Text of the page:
This is a modern dating experiment. One girl. Five dating sites. Hundreds of chats. Thirty days. Thirty dates. Eighteen guys. One boyfriend. To start at the beginning, click here -- or jump right in at the conclusion below.
If you're reading this, you're most likely aware that I once decided to go on 30 online dates in 30 days and (over)share my experiences with complete and total strangers. (And yes, you too, Mom.) The actual 30-day period took place in the fall of 2013. Why did it take me a full year to begin writing about it? Let's just say it was a rough and bumpy road to recovery.
This brings me to the warning I should have placed at the beginning of this experiment. If you cherish your soul, do not try this in your own small-but-full-of-character studio apartment. Am I glad I did it? Absolutely. Are there things I'd do differently? Probably not, because I don't believe in learning from my mistakes. Are there things I should have done differently? Indubitably, but I try to avoid admitting when I'm wrong, so we'll go with... nope again. (Yes, I can play this game all day.)
Here is a brief, self-asked/answered Q&A to wrap this sucker up:
So wait, what happened with Tinder Oliver*?!
Remember that Tame Impala concert we were supposed to go to? We never made it because we ended up attempting to grab a "quick bite" before at Alma. That quick bite turned into an intimate** three-hour dinner followed by a scary movie back at TO's place. Where there was a toothbrush. For me. Like, my own toothbrush. This was a big step up from the last time I had a toothbrush at a guy's place (purchased/placed there by me) and he later texted me, asking if I could come pick it up/remove it. In short, I took this super-romantic dental implement as a sign that we were exclusive. (I think I was actually right this time.)
Fast-forward four days to us at another dinner. TO tells me his parents are "quite curious" about me and then jumps into a big reveal about a super personal family situation. I decide that this is probably the appropriate time to come clean/tell him he was part of an experiment. Words cannot describe the awkwardness of this conversation. (Well, there are probably a few that could, but I'm pretty sure they're medieval/or German.) I decide to start by telling him that my mom calls him "Tinder Oliver," Tinder included. When he shifts somewhat uncomfortably at that, I know we're in for a more-than-slightly torturous tete-a-tete.
All things said (too many things, some might say) and done, he pretended to be OK with it, but I'm pretty sure he never was. Actually, I know he never was because in the midst of our nothing-if-not-memorable break-up, he used the phrase, "that's not normal" in reference to this project. That came seconds after he told me his attraction to me had most likely been Oedipal in nature, so the brusque dismissal of a fairly transformative experience barely bruised my newly battered (and utterly grossed-out) sense of self.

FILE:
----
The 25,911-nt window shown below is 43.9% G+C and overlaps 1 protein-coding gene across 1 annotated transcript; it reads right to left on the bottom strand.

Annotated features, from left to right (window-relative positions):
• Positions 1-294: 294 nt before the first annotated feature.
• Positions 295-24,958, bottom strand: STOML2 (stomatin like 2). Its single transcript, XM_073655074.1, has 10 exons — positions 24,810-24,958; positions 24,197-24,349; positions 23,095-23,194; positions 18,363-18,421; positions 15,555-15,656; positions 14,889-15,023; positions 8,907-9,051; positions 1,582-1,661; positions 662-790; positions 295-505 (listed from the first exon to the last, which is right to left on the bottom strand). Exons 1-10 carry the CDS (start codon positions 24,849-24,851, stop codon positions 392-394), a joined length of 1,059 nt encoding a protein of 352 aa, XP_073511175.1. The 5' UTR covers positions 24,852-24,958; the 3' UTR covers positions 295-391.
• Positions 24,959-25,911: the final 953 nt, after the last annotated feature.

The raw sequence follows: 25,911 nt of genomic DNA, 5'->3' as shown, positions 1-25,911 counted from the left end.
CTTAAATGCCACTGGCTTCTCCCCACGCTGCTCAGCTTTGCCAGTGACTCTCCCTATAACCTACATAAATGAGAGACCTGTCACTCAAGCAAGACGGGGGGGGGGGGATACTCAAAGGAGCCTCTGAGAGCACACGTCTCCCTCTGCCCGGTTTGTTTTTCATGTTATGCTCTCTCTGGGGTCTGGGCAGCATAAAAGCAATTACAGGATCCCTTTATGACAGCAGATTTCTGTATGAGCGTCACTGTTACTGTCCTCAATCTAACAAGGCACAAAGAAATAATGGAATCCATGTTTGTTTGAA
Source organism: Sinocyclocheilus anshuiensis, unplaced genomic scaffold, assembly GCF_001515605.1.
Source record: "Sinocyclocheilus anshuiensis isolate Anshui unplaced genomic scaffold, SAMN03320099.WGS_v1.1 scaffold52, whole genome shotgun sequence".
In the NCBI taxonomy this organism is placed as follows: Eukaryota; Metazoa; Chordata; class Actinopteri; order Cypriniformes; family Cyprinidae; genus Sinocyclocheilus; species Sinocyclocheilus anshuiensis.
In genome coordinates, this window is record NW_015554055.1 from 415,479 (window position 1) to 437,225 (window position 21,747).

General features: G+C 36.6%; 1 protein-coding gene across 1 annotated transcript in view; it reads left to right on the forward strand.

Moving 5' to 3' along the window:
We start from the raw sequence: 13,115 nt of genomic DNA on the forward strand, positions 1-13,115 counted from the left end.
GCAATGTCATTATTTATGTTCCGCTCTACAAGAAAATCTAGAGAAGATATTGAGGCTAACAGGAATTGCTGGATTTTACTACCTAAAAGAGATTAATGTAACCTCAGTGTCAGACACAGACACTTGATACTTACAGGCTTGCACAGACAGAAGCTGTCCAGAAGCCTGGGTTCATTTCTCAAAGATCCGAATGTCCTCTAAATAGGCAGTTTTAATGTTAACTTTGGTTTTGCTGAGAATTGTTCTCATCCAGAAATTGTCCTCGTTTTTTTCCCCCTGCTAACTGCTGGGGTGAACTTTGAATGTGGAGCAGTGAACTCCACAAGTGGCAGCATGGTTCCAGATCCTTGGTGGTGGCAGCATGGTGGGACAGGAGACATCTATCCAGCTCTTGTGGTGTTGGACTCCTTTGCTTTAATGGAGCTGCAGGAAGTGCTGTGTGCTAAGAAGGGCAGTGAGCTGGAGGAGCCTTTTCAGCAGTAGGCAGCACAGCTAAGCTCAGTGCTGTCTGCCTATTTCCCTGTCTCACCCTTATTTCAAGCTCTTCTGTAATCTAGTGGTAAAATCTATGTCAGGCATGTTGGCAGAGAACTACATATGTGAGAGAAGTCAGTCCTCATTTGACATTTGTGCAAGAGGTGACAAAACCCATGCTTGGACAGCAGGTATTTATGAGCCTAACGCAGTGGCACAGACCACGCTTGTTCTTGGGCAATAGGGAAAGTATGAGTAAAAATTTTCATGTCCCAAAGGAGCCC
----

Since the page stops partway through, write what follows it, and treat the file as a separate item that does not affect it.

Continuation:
This answers my next few questions:
1. Are you still together? No. The first two months were magical/wonderful/easy/full of I love you's (him), meeting parents (us), and pick-ups from the local jail (me)(more on that [much] later in another, still-to-be-written post). At week eight, the relationship did a complete 180 and became confusing/weird/emotionally destructive. I apparently "ignored a lot of red flags" (another quote-pull from aforementioned break-up), and to be honest, when sh*t went south, I spent most of my time trying to figure out what I did wrong/who he wanted me to be, which wasn't great for me, my sanity, or our relationship. (Or my writing, for that matter. Turns out, not everyone pens their best sh*t at their darkest hours. There goes that heroin habit idea.)
To sum it all up, we covered a lot of emotional ground very early on/internally combusted a few days before Christmas. Unfortunately, the super cute inside joke gifts I had purchased for him were non-refundable. Fortunately, the orchid I had purchased for his mother, as I was supposed to be attending their family holiday celebrations, was also non-refundable. That indulgently pricy blossom was a true f*cking beauty/looked amazing on my vintage desk for the next four months.
2. Did you learn anything from this experience/or grow in any way(s)?
Yes! I'll expand on this with a pros/cons list:
PROS of subjecting myself to this grueling gauntlet of Internet-initiated dates:
- I no longer feel like a high-class hooker when I go to meet strangers in public places. Stare all you want, curious/judgy onlookers - zero shame over here.
THE LESS FANTASTIC THINGS:
- It's exhausting. I'm probably stating the obvious here, but a date a day is a lot. Even if you're mildly employed. Mostly because I apparently get schmammered on all of my dates. Remember that part earlier where I said I'm not 24 anymore? Social drinking now requires a very reclusive recovery - a recovery that lasts longer than 24 hours/isn't solved by a Bloody Mary brunch. Jumping right into dating a self-proclaimed functional alcoholic didn't really help the whole cringing liver/loss-of-brain-function situation either.
3. Damn it. I always forget to have a third.
(For a mini little site-specific recap, click here.)
*Not his real name
**I hate the phrase 'intimate dinner', but this one really was that cheesy/lovely/may as well have been the cover of Montecito Magazine.
***Those of you who know me might be like, "But wait, I thought making out was one of your favorite hobbies?" It is. Only I prefer mine to be with a stranger I just met in the very real corner of a very dirty bar I'm so embarrassed to be at I won't even bother to steal the matches.